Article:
My husband came home the other day and shared with me a comment one of his professors made on a research paper he had written. The seminary professor stated, “This is too dogmatic.” My first reaction was, “What’s wrong with being dogmatic?” After all, the definition of dogmatic is simply holding to strong beliefs and opinions especially regarding to religious, political, philosophical or moral. So again I ask, “Is it wrong to have narrow thoughts especially concerning your faith and doctrinal beliefs?”
Why is it so offensive when someone knows what they believe, knows why they believe it, and stands firm upon that belief? Why do even Christian people struggle with absolutes? I often hear people referring to “gray areas” in scripture. Unfortunately, most times it’s in reference to some area of sin in their own life. John MacArthur in his book, The Truth War, says,
“In truth, far more issues are black and white than most people realize. Most of the truths of God’s Word are explicitly contrasted with opposing ideas. Jay Adams calls this the principle of antithesis, and he point out that it is fundamental to genuine discernment: ‘From the Garden of Eden with its two trees (one allowed, one forbidden) to the eternal destiny of the human being in heaven or in hell, the Bible sets forth two, and only two, ways: God’s way, and all others. Accordingly, people are said to be saved or lost. They belong to God’s people or the world. There was Gerizim, the mount of blessing, and Ebal, the mount of cursing. There is the narrow way and the wide way, leading either to eternal life or to destruction. There are those who are against and those who are with us, those within and those without. There is life and death, truth and falsehood, good and bad, light and darkness, the kingdom of God and the kingdom of Satan, love and hatred, spiritual wisdom and the wisdom of the world. Christ is said to be the way, the truth and the life, and no one may come to the Father but by Him. His is the only name under the sky by which one may be saved.’ Adams points out that such antithetical teaching is found ‘on nearly every page of the Bible.’ All truth sets itself against error. Where Scripture speaks, it speaks with authority. It speaks definitively. It speaks decisively. It calls for absolute conviction.”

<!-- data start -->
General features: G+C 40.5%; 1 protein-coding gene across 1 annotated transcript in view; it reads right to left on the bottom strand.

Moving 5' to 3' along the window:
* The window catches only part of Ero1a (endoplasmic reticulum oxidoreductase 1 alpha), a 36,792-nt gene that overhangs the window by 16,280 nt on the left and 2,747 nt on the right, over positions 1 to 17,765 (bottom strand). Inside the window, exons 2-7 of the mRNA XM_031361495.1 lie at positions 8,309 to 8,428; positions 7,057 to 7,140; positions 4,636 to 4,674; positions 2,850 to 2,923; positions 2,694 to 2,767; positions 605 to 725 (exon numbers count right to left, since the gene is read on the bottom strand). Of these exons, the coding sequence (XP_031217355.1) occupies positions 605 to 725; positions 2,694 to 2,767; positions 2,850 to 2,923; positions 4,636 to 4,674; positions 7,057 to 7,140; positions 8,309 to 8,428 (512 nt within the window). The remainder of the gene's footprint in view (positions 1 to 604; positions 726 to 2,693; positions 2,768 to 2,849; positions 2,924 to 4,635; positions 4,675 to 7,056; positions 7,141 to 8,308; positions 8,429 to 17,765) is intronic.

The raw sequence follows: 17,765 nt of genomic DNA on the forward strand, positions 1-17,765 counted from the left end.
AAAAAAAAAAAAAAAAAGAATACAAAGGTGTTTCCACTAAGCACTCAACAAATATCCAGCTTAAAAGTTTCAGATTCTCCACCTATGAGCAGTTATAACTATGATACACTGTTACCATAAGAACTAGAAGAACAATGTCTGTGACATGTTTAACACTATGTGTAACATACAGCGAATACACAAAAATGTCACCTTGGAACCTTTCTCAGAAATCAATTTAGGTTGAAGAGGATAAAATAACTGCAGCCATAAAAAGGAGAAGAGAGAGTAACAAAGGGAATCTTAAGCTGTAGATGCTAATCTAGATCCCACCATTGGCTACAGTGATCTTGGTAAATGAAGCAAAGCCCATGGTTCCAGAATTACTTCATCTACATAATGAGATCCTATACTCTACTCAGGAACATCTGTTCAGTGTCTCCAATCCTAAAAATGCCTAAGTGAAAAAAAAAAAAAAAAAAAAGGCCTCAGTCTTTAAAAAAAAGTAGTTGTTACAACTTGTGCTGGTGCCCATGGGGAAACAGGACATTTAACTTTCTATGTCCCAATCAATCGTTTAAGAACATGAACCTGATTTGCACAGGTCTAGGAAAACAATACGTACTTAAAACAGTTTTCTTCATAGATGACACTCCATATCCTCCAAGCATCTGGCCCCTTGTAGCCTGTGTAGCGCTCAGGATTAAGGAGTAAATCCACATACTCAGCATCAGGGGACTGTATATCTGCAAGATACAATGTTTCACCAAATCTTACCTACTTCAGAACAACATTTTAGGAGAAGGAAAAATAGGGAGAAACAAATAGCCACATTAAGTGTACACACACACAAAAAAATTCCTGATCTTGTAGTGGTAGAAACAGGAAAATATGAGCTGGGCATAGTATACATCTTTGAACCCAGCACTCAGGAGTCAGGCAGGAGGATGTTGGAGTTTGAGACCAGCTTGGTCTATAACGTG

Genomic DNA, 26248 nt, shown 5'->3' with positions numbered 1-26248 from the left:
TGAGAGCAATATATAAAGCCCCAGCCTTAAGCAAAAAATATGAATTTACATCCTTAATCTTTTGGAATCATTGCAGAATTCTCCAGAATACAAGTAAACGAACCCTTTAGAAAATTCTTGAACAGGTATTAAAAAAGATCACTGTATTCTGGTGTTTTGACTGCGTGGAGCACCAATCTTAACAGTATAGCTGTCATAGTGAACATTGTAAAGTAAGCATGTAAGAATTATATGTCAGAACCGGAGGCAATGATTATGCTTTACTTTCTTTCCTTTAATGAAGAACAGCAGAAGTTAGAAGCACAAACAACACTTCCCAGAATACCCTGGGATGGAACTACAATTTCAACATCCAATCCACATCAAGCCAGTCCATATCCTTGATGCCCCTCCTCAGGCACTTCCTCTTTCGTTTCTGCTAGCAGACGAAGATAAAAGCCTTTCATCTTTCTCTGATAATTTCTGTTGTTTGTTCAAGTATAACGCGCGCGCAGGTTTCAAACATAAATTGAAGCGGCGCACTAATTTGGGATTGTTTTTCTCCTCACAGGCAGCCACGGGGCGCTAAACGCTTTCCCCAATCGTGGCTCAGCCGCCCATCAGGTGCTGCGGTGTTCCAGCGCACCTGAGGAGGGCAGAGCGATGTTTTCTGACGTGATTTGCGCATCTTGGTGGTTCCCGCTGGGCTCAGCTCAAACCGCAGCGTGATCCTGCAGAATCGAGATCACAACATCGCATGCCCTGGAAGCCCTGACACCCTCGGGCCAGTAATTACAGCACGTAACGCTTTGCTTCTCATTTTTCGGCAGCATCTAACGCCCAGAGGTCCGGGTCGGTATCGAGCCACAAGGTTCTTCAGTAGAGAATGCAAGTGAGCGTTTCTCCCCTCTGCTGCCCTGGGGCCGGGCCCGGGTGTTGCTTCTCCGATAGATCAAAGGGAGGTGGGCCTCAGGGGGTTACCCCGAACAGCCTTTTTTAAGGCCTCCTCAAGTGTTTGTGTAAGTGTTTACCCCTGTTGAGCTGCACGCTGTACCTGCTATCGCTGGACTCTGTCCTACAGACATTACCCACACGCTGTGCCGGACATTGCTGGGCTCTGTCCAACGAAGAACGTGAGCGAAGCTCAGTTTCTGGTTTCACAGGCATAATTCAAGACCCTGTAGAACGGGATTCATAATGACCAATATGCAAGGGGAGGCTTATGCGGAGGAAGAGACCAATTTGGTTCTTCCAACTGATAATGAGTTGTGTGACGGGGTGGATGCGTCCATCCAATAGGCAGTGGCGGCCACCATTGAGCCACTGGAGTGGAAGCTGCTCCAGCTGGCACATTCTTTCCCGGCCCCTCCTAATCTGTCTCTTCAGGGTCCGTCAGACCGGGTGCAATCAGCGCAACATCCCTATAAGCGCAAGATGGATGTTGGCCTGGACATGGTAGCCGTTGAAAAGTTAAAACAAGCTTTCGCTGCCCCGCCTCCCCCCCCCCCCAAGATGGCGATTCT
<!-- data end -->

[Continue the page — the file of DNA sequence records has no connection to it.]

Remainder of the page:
So back to my original question, “What’s wrong with being dogmatic?” I have been proven wrong on many occasions. I’ve had opinions that are wrong. I’m smart enough to know that I’m not smart enough. But, there is a vast difference between ones opinions and the Truth of God found in His Word. I cannot think of anyone who was more dogmatic than Jesus himself. What other adjectives, besides narrow, unbending, or fixed, would we use to describe Jesus and His statements about Himself? Therefore, if my beliefs are fixed upon the Word of God and Christ Himself then call me dogmatic, call me narrow, call me rigid, call me unbending, call me inflexible. I’ll consider it a compliment.